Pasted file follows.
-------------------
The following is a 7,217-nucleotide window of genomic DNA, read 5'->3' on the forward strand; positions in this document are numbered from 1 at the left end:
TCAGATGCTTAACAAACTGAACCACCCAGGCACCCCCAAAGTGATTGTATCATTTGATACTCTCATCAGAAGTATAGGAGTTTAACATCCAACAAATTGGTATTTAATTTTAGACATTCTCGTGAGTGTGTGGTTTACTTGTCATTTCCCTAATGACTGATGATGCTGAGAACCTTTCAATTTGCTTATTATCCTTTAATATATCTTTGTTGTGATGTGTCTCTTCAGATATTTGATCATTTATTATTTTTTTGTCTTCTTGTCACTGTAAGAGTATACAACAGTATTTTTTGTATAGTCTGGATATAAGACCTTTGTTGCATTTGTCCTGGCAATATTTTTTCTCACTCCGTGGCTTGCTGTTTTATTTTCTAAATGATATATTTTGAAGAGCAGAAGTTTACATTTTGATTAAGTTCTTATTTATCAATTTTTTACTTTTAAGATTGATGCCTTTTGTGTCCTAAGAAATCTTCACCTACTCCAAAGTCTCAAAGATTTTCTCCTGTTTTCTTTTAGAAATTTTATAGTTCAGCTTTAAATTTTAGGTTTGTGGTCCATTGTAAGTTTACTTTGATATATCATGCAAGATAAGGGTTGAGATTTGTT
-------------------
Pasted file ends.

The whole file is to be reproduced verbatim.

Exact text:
The following is a 7,217-nucleotide window of genomic DNA, read 5'->3' on the forward strand; positions in this document are numbered from 1 at the left end:
TCAGATGCTTAACAAACTGAACCACCCAGGCACCCCCAAAGTGATTGTATCATTTGATACTCTCATCAGAAGTATAGGAGTTTAACATCCAACAAATTGGTATTTAATTTTAGACATTCTCGTGAGTGTGTGGTTTACTTGTCATTTCCCTAATGACTGATGATGCTGAGAACCTTTCAATTTGCTTATTATCCTTTAATATATCTTTGTTGTGATGTGTCTCTTCAGATATTTGATCATTTATTATTTTTTTGTCTTCTTGTCACTGTAAGAGTATACAACAGTATTTTTTGTATAGTCTGGATATAAGACCTTTGTTGCATTTGTCCTGGCAATATTTTTTCTCACTCCGTGGCTTGCTGTTTTATTTTCTAAATGATATATTTTGAAGAGCAGAAGTTTACATTTTGATTAAGTTCTTATTTATCAATTTTTTACTTTTAAGATTGATGCCTTTTGTGTCCTAAGAAATCTTCACCTACTCCAAAGTCTCAAAGATTTTCTCCTGTTTTCTTTTAGAAATTTTATAGTTCAGCTTTAAATTTTAGGTTTGTGGTCCATTGTAAGTTTACTTTGATATATCATGCAAGATAAGGGTTGAGATTTGTT